Park City, pledging to push housing, prepares a blue ribbon panel
September 25, 2015
Park City leaders, pledging that work force or otherwise affordable housing is a City Hall priority, intend to seat a panel in coming weeks to address the issue over the winter.
The Blue Ribbon Housing Commission will delve into a range of issues regarding the municipal government’s programs and policies. It will work alongside City Hall staffers.
Phyllis Robinson, the community and public affairs manager at City Hall, said the panel is expected to explore the municipal government’s rules outlining a developer’s work force or affordable housing requirements. The Blue Ribbon Housing Commission could research whether the requirements should be attached to a broader range of developments. The rules currently only require the housing in larger projects.
She said the group could also research City Hall’s detailed development rules, which are outlined in a document known as the Land Management Code, to determine whether the rules encourage a diverse housing stock. The panel is expected to forward a set of recommendations to Mayor Jack Thomas and the Park City Council.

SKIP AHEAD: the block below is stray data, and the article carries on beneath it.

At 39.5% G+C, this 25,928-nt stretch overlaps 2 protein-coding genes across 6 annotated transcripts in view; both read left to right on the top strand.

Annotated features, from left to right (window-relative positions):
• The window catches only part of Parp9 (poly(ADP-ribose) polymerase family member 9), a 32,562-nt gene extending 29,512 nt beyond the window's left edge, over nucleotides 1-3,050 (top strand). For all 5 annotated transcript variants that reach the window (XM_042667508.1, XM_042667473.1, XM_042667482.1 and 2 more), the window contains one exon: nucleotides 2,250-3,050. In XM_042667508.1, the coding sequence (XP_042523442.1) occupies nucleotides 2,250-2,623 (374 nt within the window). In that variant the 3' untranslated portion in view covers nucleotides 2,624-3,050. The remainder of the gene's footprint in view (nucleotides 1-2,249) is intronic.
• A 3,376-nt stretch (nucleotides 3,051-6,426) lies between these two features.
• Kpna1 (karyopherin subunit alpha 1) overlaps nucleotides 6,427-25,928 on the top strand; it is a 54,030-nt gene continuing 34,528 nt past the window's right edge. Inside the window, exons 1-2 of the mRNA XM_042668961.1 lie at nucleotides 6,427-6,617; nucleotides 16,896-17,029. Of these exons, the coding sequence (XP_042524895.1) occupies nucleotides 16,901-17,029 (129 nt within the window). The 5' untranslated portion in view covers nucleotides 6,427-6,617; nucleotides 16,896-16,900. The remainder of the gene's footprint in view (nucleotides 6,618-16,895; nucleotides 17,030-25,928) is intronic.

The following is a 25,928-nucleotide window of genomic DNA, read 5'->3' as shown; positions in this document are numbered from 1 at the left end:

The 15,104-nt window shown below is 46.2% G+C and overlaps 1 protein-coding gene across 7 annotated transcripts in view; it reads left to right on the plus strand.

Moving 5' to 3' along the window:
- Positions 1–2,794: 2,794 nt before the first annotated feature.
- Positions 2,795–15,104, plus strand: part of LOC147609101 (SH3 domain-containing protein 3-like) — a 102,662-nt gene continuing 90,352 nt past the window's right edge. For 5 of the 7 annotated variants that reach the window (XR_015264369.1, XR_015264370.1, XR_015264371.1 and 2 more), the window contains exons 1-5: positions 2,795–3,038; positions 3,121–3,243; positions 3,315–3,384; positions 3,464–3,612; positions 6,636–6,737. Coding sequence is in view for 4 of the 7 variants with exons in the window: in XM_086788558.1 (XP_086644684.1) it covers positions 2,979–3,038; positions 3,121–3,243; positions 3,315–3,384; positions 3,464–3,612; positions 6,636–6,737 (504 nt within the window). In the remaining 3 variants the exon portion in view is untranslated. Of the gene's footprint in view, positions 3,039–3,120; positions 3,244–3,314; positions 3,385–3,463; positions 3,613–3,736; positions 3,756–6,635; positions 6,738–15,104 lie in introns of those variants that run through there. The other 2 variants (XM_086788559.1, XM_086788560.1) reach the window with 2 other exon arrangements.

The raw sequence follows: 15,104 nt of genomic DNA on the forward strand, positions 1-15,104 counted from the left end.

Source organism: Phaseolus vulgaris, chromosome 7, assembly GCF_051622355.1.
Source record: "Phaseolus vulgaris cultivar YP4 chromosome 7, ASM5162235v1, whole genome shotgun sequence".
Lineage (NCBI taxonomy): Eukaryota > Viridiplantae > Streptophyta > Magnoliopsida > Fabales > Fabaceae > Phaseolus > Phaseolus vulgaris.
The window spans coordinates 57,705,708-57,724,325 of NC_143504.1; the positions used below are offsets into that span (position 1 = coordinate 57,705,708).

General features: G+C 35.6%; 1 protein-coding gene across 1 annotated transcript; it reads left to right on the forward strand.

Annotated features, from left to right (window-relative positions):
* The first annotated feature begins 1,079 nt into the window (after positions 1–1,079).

The Blue Ribbon Housing Commission will involve up to nine people. They will serve a six-month term. The work is anticipated to be completed during the term. Someone must be a Park City resident and a registered voter to be appointed. The City Council is expected to appoint members at a meeting in October, perhaps on Oct. 22. The term runs until March 31.
The Blue Ribbon Housing Commission is scheduled to meet for the first time on Oct. 26. Information posted on the City Hall website indicates the group will likely meet every two weeks at the beginning.
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The creation of the panel comes as City Hall pursues a housing program more aggressively than at some points in the past. The elected officials have indicated housing and transportation are the two priorities for the year.
Park City leaders have long pursued housing programs, saying they are critical in a community where much of the work force is priced out of the resort-driven real estate market. They argue that housing opportunities for the work force benefit Park City by ensuring socioeconomic diversity and reducing commuter traffic.
The applications inquire about someone’s interest in the panel, someone’s relevant background and what someone "sees as immediate needs for the City related to community housing needs." Other questions include the applicant’s employment status, their age, gender and race. Officials also want to learn whether someone rents or owns their residence, their time in Park City and household income.
Applications for the Blue Ribbon Housing Commission are available on the City Hall website, http://www.parkcity.org . Select the link under the News section of the front page of the website. More information is also available on the website.
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